Excluding Linux is pretty hard to spin as some sort of reliability or development cost decision. Unfortunately companies keep buying Oracle. And end consumers only care about what runs on their iAppliance. RIP Java.
In a bid to further consolidate its server business in general and mission-critical server in particular, Oracle may in future cease support of popular Red Hat and SUSE Linux operating systems, according to an analyst. This currently seems to be a problem for a lot of customers using Intel Corp.'s Itanium-based systems from HP, who are unsure about the future of Itanium in general and HP-UX in particular.
"There is, however, lingering confusion about Oracle’s willingness to support Red Hat or SUSE, with several clients reporting that their Oracle sales teams had told them that Oracle will not support either of these variants in the future, but only Oracle’s own branded Linux," said Rich Fichera, an analyst with Forrester Research, in a column published by ZDNet.
Recently Oracle said that it would cease to develop software for Intel Itanium processors and will concentrate on creation of applications for its own Sun SPARC- based machines, IBM Power-based systems as well as various x86-based servers. Intel Itanium-based systems are currently available from HP and SGI with the former commanding the lion's share of the IA64 business with its servers running HP-UX. A substantial number of servers powered by HP's version of Unix also runs Oracle software and therefore those, who use HP-UX Itanium-based machines now will have troubles upgrading servers with new software from Oracle.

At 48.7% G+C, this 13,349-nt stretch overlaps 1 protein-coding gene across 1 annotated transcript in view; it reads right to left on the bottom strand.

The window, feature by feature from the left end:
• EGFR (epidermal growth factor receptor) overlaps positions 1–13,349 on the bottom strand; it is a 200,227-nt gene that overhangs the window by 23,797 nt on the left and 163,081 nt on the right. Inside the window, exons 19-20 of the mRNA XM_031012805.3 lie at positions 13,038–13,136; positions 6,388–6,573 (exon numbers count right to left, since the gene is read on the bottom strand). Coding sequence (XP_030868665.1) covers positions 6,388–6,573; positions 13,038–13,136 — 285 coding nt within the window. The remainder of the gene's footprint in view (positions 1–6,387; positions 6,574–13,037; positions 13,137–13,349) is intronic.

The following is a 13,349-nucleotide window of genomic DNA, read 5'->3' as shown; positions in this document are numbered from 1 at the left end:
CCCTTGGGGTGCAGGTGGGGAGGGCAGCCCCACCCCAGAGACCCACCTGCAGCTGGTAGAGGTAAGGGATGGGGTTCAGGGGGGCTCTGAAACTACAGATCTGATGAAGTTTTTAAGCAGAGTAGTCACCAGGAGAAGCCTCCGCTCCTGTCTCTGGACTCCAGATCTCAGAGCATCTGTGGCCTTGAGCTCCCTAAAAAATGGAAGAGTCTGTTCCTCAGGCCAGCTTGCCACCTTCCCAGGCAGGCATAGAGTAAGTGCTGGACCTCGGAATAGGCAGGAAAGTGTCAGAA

While officially Oracle said that its decision to drop Itanium support from future programs was motivated by the fact that Intel Xeon processors can easily serve mission-critical applications, it is believed that the move was motivated by the company's intention to improve positions of Sun SPARC servers on the market of mission-critical systems.
Technically, HP-UX can be ported to x86. But it is in question whether Oracle will continue to support it, especially in the light of its questionable willingness to support more popular Red Hat and SUSE Linux operating systems..
In theory, customers not in hurry to upgrade their HP-UX/Oracle DB servers may consider migration to Oracle/Sun SPARC, IBM Power with Oracle software or with IBM's DB2, onto other machines with the SAP software, or onto Linux machines with Oracle software. But with questionable support of Linux operating systems by Oracle, it is hard for many to make a decision. At the end, HP risks to lose HP-UX clients, but Oracle risks to start competing against all the other server and software makers on the planet.